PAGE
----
Therefore, an object of this invention is to provide a means for the cleaning of the heating surfaces of pipe coils in such a way as to minimize or minimize or prevent the transfer of forces to the body of the boiler from the pipe coil masses as they move.
Desired objectives may be achieved through practice of the present invention which, in one embodiment, comprises a drive-cylinder actuated, two-armed lever, which is pivotally interconnected with suspended pipe coils which are to be cleaned by upper and lower connecting means, wherein the lever arms of the two-armed lever are of unequal length and the pivot of said lever is so positioned that it resides at a distance ##EQU1## BELOW THE SUSPENSION LEVEL AT WHICH THE PIPE COILS ARE PIVOTALLY MOUNTED, WHEREIN A DENOTES THE DISTANCE OF THE UPPER CONNECTING MEANS, AND B THE DISTANCE OF THE LOWER CONNECTING MEANS, RESPECTIVELY, FROM THE PIVOT POINTS OF THE PIPE COILS AT THE SUSPENSION LEVEL, AND WHEREIN THE LENGTH OF THE UPPER LEVER ARM R1 AND THE LOWER LEVER ARM R2 RESPECTIVELY ARE (C - A) AND (B - C); WHEREBY FORCES AND MOMENTS INDUCED BY JARRING OF THE COILS ARE OFFSETTING, AND OBJECTIONABLE OSCILLATIONS IN THE BOILER BODY DURING THE JARRING OPERATION MAY BE AVOIDED.
This invention may be understood from the accompanying description and drawings in which
FIG. 1 is a lengthwise/cross-section through a waste heat boiler in which devices according to this invention may be used,
FIG. 2 is a transverse section of the boiler shown in FIG. 1,
FIG. 3, is a perspective view of a prior art mechanism for use with a jarring device,
FIG. 4, is a schematic arrangement of a jarring device embodying the present invention,
FIG. 5, is a schematic arrangement of a jarring device embodying the present invention.
Referring first to FIG. 1, there is shown a waste heat boiler 1 in which embodiments of the present invention may be used. In normal use, the boiler is traversed by particle-laden waste gases in the direction of the arrows 2 and 3. The waste gas duct 4 is positioned horizontally to accommodate four nests of pipe coils 5. These pipe coil nests 5 are suspended and are oriented generally perpendicular to the direction of the waste gas flow. The pipe coils 5 are fed by collectors 6 located above the waste gas duct 4. Below the pipe coils, provision has been made for ash or particle funnels 7. FIG. 2 further illustrates this embodiment, but in a section which is transverse to that shown in FIG. 1.
As shown in FIG. 3, a jarring device associated with the pipe coil nest 5 may consist of a hydraulically or pneumatically actuated cylinder 8, the lower end of which is secured to boiler wall 9. The piston rod 10 projecting from its upper end is linked to shaft 12 by means of a one-armed lever 11; the shaft resting on a support 13 which is also secured to the boiler wall. Positioned on shaft 12 are two-armed levers 14, whose free extremities are respectively connected to connector means in the form of cooled, hollow pipes 15 and 16. These hollow pipes 15, and 16 project through an opening 17 in the wall of the boiler 9 and on to the pipe coils in such a way that the individual pipe coils are alternatingly connected to the lower or the upper hollow pipes. Reciprocating motion of the piston rod 10 causes the pipe coils to move back and forth; whereby, in each case, the two adjoining pipe coils may be caused to move against each other.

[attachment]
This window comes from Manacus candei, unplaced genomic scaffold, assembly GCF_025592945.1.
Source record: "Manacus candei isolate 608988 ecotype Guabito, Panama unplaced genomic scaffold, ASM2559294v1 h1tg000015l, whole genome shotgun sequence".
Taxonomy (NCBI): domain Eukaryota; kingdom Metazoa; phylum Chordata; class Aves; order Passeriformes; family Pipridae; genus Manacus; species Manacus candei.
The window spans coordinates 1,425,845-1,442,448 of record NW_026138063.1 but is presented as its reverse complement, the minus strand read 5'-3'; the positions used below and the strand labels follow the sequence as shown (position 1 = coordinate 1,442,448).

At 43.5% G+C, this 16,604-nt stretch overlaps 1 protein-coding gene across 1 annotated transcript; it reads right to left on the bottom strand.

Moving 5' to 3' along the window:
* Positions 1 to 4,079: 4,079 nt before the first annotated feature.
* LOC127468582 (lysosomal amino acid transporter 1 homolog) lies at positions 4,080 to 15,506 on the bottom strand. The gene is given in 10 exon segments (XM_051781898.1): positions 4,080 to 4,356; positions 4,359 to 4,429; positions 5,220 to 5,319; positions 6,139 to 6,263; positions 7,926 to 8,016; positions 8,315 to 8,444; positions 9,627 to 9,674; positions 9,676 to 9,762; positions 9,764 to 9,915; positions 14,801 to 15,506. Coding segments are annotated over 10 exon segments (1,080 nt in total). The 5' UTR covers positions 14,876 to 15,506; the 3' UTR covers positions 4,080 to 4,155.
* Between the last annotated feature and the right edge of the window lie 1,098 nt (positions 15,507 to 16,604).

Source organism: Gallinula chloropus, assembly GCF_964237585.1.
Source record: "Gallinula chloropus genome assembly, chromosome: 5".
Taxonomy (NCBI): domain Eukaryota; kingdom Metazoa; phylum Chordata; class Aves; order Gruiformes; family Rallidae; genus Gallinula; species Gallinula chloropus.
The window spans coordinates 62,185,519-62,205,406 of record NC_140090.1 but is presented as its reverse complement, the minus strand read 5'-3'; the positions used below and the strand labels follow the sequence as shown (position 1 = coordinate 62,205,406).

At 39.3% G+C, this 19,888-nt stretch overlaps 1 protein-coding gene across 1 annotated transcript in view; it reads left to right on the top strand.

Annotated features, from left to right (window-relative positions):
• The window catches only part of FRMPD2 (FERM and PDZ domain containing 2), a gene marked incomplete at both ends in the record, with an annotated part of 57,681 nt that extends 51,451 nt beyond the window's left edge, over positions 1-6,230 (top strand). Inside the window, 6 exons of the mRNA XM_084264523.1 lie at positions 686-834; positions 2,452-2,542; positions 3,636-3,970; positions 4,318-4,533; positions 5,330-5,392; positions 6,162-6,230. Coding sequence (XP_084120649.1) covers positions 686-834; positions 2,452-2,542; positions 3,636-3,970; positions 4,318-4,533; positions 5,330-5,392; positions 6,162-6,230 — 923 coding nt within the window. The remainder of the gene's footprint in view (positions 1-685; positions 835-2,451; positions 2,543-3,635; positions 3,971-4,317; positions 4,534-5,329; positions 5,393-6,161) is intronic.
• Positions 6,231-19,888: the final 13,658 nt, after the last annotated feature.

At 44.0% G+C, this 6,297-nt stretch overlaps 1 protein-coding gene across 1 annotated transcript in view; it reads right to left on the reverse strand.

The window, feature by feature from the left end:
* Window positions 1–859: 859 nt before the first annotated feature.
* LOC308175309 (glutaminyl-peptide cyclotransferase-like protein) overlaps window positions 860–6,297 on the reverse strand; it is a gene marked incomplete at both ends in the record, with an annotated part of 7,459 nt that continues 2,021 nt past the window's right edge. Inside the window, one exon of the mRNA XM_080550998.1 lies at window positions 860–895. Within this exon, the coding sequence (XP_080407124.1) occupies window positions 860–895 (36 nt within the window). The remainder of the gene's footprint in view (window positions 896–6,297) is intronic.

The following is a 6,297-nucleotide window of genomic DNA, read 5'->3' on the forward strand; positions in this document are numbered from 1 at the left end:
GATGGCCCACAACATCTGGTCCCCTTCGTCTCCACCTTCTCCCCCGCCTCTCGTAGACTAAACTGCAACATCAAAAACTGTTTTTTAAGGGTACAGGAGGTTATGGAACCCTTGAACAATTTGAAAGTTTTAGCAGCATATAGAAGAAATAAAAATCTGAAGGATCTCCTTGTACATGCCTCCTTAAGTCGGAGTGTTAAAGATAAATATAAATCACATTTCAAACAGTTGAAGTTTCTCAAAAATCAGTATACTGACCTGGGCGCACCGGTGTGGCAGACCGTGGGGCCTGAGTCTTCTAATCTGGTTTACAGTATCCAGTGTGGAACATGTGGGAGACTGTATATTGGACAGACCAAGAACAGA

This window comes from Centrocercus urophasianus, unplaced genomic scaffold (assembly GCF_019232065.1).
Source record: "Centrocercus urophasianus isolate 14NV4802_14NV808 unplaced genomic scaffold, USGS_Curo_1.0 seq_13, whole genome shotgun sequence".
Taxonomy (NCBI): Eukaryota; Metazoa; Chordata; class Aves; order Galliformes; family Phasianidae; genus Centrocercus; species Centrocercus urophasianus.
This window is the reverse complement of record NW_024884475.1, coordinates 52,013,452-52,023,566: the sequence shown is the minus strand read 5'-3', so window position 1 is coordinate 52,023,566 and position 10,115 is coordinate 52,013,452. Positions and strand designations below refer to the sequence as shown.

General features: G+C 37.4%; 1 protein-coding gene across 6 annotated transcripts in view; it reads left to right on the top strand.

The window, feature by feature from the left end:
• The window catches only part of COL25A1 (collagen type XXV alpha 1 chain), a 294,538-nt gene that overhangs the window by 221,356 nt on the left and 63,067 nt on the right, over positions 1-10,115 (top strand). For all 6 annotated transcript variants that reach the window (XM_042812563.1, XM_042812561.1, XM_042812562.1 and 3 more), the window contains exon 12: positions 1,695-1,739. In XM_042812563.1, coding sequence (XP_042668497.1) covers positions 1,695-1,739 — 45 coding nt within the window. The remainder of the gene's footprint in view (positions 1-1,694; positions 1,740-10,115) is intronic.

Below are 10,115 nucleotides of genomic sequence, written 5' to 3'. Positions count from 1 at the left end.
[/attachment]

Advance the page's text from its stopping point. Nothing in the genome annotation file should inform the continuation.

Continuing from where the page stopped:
FIG. 4 is a simplified illustration of the geometric arrangement of a device embodying this invention associated with two adjoining pipe coils. Line 18 represents the frame of the boiler, supporting the drive cylinder 8 at point A and the shaft 12 at fulcrum C; the pipe coils being suspended from pivot points along the level E. When the piston rod is moved in the direction of the arrow 19, the upper hollow pipe 16 moves in the direction of arrow 20, and the lower hollow pipe 15 in the direction of arrow 21. In the process, the two pipe coils have imparted to them the same angular displacement τ. To achieve this end, the operating lever arms r1 and r2 of the two-armed lever 14 are of unequal length. The length of each of the lever arms is determined by the distance C of the pivot C from the suspension level E and c in turn is calculated from the distances a and b of the hollow pipes 16 and 16 from the suspension level E.
As an example, for a waste heat boiler with four suspended nests of pipe coils, designed for a steam output of 20 metric tons per hour, the pipe length was selected at 4,000mm below the suspension level E. Based on design considerations, a was set at 2,260mm and b at 2,560mm. From the expression ##EQU2## we obtain c = 2,400mm. Hence, the effective length of each of the lever arms r1 and r2 is (c - a), (b - a) respectively, or 140mm and 160mm respectively. A jarring device so constructed will transmit no substantial induced forces into the body of the boiler, and therefore the physical arrangement of the drive cylinder and the time intervals at which it is to operate can be chosen at will and in accordance with the rate of particle accumulation, rather than being restricted by considerations of force resonances.
In FIG. 4, the drive cylinder 8 is arranged vertically. As shown in FIG. 5, a drive cylinder may be inclined at an angle β to the vertical, whereby the point A supporting the drive cylinder on the frame of the boiler lies below the fulcrum C, is similar to the arrangement shown for the apparatus in FIG. 3. Alternatively, as shown in the upper portion of FIG. 5, the cylinder also can be secured above the fulcrum C. It is to be understood that the embodiments herein discussed and illustrated are by way of illustration and not of limitation and that other embodiments of this invention may be made by those skilled in the art without departing materially from the spirit or scope of this invention.